Differential earnings response coefficients to accounting information: The case of revisions of financial analysts' forecasts.
AuthorGuo, Miin Hong.
AdvisorDhaliwal, Dan S.
MetadataShow full item record
PublisherThe University of Arizona.
RightsCopyright © is held by the author. Digital access to this material is made possible by the University Libraries, University of Arizona. Further transmission, reproduction or presentation (such as public display or performance) of protected items is prohibited except with permission of the author.
AbstractThis dissertation extends previous studies on firms' differential earnings response coefficients. It provides further theoretical explanation and empirical evidence for the differential earnings response coefficients across firms and time. The empirical evidence found by Ball & Brown (1968) that the sign of unexpected earnings is positively correlated with the sign of market reactions is used to improve the control of measurement errors on investors' prior belief. Revisions of financial analysts' forecasts (FAFs) for firms' future earnings per share (EPS) are used as the event information. Both the impact of FAFs quality on investors' earnings belief revision and the mapping from EPS to security price are considered. Investors are assumed to be Bayesians who are homogeneous in belief. They use FAFs as information for making portfolio investment decisions. FAFs with smaller contemporary dispersion relative to the variance of investors' prior belief are considered to have higher quality. It is proposed that investors have stronger faith on the forecasts with higher information quality. A non-normative approach is used to map EPS into security prices. The market price over (expected) earnings ratio (P/E) is used as a linear approximation for the security valuation function. The major advantage of this approach is that non-earnings factors that have price effect on securities are implicitly controlled. The model predicts that ceteris paribus, the earnings response coefficient adjusted for the differential P/E is positively correlated with the quality of FAFs. Cross-sectional and time series samples of 1097 FAFs revisions from Standard & Poor's Earnings Forecaster in the years 1981 to 1985 are used in the empirical test. The empirical results are consistent with the theoretical implication. The quality of FAFs is found to be positively correlated with the P/E adjusted earnings response coefficient at one percent significance level. The results are robust across event day windows, the estimation periods for market model parameters and the price reaction measurements.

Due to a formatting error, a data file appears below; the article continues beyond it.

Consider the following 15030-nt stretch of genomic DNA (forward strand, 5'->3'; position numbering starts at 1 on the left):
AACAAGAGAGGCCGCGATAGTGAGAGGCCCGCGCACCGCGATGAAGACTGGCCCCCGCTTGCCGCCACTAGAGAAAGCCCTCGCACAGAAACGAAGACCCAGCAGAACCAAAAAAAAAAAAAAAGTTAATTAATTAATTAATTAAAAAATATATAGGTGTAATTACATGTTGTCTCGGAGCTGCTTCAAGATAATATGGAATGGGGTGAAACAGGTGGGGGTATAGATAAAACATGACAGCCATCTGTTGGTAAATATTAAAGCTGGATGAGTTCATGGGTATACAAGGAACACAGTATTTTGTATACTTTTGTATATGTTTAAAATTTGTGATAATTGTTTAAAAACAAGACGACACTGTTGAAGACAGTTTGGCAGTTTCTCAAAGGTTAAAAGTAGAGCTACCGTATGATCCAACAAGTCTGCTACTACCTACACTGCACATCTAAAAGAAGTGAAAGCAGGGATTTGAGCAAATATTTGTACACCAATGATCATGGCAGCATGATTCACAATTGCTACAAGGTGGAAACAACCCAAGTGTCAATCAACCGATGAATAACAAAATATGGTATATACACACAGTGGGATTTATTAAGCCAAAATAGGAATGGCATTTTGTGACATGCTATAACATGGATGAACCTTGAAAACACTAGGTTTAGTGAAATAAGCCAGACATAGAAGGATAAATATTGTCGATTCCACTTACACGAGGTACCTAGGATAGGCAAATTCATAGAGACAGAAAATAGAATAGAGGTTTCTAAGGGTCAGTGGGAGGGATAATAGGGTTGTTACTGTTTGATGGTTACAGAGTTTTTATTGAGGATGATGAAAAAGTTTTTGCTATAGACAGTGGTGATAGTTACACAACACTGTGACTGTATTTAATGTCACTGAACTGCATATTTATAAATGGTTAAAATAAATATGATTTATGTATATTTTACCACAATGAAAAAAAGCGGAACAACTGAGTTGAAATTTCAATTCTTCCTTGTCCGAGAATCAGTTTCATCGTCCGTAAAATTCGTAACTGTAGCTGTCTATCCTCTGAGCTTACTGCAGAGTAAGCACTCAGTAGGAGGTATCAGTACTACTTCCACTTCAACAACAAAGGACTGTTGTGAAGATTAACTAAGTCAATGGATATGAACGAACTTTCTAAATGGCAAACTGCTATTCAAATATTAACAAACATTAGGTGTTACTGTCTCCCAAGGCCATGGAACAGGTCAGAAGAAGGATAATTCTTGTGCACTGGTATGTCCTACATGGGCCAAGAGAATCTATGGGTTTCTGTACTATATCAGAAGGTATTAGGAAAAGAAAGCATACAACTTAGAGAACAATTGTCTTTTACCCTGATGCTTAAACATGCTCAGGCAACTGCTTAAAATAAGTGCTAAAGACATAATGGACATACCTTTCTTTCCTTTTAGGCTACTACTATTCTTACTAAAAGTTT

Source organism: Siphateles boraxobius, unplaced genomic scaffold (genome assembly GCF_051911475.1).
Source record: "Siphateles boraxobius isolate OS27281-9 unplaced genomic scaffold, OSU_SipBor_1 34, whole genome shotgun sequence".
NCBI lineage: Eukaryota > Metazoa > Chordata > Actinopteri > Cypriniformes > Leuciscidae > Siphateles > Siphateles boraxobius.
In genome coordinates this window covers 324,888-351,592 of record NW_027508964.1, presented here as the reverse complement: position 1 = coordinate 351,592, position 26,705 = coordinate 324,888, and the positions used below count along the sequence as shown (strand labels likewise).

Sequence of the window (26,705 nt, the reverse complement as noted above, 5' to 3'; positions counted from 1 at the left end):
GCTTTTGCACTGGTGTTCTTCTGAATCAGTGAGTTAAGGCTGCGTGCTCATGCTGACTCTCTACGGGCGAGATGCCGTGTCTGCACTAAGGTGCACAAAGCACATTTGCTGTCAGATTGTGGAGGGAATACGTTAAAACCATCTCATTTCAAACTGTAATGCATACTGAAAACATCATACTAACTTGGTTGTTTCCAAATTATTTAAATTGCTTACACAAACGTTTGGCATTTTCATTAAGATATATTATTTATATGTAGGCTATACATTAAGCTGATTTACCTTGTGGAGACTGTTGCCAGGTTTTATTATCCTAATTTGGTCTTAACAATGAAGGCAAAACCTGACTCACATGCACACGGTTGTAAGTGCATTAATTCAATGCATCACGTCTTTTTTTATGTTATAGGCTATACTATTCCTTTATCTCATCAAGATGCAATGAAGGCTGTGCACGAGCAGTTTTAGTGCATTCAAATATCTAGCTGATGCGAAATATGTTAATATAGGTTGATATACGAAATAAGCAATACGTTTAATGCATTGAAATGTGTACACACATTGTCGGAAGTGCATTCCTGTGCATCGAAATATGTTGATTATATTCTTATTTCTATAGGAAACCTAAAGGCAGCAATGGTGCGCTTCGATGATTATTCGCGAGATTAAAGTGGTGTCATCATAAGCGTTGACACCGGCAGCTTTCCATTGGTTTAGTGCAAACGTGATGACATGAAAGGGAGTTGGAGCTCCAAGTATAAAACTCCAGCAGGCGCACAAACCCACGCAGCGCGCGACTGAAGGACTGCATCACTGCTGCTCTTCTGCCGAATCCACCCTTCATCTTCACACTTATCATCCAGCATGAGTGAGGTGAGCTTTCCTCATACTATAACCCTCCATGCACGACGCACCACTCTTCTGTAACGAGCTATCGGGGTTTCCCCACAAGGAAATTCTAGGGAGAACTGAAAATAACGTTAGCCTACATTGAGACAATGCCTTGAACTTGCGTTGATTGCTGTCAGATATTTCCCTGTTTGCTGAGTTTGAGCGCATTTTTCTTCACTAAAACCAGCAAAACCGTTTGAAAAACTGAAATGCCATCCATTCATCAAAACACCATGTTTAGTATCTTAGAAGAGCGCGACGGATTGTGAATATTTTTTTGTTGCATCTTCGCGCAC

Degree ProgramBusiness Administration